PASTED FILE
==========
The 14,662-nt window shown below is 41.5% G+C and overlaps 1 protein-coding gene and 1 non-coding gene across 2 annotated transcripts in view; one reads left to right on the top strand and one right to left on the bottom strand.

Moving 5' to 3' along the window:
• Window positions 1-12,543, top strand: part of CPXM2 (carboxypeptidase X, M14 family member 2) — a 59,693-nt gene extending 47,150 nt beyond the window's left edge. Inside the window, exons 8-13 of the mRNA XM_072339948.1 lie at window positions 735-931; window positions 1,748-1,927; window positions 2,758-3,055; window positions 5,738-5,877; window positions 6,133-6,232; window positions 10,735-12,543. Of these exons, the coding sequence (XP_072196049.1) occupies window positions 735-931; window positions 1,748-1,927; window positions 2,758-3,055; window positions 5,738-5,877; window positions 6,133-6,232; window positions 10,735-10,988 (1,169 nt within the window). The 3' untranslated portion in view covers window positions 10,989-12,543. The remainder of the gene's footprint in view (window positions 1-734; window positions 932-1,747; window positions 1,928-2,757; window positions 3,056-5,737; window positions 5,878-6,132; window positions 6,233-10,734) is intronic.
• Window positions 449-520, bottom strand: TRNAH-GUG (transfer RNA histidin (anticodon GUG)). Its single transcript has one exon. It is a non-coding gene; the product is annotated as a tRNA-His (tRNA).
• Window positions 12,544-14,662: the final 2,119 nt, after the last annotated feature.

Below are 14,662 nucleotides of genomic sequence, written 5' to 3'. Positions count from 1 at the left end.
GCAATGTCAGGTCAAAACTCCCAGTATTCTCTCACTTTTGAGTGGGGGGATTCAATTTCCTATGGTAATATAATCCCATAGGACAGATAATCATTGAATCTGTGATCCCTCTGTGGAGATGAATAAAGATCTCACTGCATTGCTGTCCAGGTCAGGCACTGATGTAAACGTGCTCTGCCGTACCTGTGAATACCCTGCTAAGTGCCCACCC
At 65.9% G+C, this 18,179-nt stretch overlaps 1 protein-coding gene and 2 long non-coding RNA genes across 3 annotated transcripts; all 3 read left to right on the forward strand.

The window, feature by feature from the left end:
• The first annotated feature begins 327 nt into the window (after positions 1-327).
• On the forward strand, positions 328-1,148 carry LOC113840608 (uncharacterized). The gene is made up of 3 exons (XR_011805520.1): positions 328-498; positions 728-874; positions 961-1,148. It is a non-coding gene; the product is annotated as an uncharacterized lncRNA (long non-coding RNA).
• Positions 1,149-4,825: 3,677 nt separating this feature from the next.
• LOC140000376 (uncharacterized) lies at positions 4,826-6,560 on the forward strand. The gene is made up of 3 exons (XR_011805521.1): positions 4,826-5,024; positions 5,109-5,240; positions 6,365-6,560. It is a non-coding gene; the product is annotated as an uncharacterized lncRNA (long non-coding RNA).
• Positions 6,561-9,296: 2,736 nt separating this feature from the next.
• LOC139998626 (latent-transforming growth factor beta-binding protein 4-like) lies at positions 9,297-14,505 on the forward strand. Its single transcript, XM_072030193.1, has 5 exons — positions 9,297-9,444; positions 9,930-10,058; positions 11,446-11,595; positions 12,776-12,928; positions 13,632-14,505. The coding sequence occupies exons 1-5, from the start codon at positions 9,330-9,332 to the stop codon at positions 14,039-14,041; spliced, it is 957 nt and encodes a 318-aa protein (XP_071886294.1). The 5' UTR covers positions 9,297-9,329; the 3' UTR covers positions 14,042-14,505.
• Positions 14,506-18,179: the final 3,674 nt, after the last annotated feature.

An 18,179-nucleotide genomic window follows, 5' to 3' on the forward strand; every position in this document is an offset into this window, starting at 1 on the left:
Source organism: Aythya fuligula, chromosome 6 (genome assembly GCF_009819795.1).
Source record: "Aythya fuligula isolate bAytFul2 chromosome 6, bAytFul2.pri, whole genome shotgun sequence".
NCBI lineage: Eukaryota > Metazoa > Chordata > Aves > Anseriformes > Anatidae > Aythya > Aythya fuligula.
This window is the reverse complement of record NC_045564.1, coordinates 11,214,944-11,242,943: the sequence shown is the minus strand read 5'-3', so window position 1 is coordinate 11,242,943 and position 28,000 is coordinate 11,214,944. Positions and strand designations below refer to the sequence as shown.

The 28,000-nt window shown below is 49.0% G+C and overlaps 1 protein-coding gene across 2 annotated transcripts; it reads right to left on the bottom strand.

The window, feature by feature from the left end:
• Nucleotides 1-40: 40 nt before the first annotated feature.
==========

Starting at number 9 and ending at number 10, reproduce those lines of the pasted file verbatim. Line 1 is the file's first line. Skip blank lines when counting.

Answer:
The window, feature by feature from the left end:
• The first annotated feature begins 327 nt into the window (after positions 1-327).